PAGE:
banner












  • Subscribe to our e-letters



  • Facebook_icon

Some general notes on translating poetry

Entering the Stephen Spender Prize: advice from the judges
George Szirtes’ attempt to categorise translated poetry
Christ’s Hospital school’s school-wide translation project
Poetry translation activities
The Stephen Spender Prize 2015

Anyone who has ever translated anything, be it prose or poetry, will know that there are two main parts to the process: first a decoding, as the translator teases out the sense of the source language, then repeated revision and polishing to ensure it reads as naturally and pleasingly as it can in the target language. Early on, consciously or sub-consciously, the translator will have noted the register, style, mood and cultural references of the original text; at every stage they will be trying to stay true to those while re-creating it in a language that may be utterly different from the original one. It is said that no one reads more closely than a translator.

Translating poetry brings with it an additional layer of difficulty: the translator will also be noting the form of the poem, comparing it with other poems they have read in English or other languages, and listening to the music of it before they make the many decisions they will need to make.

If the original poem has a particular form – a regular metre, for instance, or a rhyme scheme – the translator has to consider:
Teachers will want to point out to their students that in languages such as Spanish, Italian and French rhyming is easier than in English because there are fewer word-endings. If you want to rhyme throughout in English you need to make sure you choose sounds with a lot of rhymes in English. Rhyming on one syllable is usually easiest, and rhyming dictionaries can be found online, for example www.rhymezone.com or www.rhymer.com.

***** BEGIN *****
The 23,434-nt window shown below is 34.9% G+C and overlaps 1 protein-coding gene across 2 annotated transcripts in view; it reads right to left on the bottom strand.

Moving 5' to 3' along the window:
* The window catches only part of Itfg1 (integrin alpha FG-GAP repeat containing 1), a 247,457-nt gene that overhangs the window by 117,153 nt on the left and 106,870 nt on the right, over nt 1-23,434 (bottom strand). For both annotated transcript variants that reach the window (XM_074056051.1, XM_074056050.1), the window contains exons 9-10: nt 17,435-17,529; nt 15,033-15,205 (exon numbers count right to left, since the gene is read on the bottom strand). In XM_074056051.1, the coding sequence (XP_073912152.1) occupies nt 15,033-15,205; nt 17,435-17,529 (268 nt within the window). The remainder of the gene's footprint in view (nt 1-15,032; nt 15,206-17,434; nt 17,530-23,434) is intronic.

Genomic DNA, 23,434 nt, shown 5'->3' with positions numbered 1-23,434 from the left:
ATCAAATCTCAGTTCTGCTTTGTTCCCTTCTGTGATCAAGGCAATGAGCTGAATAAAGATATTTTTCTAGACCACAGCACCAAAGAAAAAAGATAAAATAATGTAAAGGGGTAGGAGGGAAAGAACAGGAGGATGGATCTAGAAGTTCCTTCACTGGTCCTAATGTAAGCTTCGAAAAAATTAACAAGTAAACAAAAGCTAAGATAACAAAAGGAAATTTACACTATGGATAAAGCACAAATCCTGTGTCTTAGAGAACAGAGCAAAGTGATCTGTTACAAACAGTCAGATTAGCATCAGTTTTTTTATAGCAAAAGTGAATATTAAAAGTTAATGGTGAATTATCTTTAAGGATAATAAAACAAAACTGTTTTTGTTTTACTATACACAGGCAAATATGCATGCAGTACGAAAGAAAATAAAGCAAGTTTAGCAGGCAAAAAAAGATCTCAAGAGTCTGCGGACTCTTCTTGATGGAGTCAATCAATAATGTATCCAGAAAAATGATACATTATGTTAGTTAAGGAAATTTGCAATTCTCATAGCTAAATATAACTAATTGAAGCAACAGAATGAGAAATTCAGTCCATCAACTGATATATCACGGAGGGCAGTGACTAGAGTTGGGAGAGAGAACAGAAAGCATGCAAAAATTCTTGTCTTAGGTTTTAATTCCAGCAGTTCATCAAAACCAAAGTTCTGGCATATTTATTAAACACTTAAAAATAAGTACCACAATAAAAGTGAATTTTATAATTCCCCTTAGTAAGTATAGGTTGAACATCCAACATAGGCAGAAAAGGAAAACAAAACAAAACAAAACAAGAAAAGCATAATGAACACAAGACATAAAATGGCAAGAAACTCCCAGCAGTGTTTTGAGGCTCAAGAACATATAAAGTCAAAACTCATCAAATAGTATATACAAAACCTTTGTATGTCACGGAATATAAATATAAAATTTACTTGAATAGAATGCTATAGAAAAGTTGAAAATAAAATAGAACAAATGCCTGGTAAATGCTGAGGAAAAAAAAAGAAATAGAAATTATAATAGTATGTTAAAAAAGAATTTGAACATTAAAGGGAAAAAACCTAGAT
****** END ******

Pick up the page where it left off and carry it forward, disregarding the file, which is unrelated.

It is worth warning students that, unless done very skilfully, rhyming in poems carries with it many pitfalls: tortuous inversions to achieve a rhyme will make the reader wince, and rhyming couplets can all too easily sound like the worst kind of greeting-card doggerel. You want your rhyming to sound as natural as possible.

Everyone's translation will be different. Some translators of poetry place the utmost importance on fidelity; others acknowledge how far they have strayed from the original by sub-titling their version 'After [insert name of poet]'. Each translator is making their own new poem in English. Each writer has to feel free to do their own thing, to experiment. There is no such thing as 'getting it wrong' any more than there exists a perfect translation.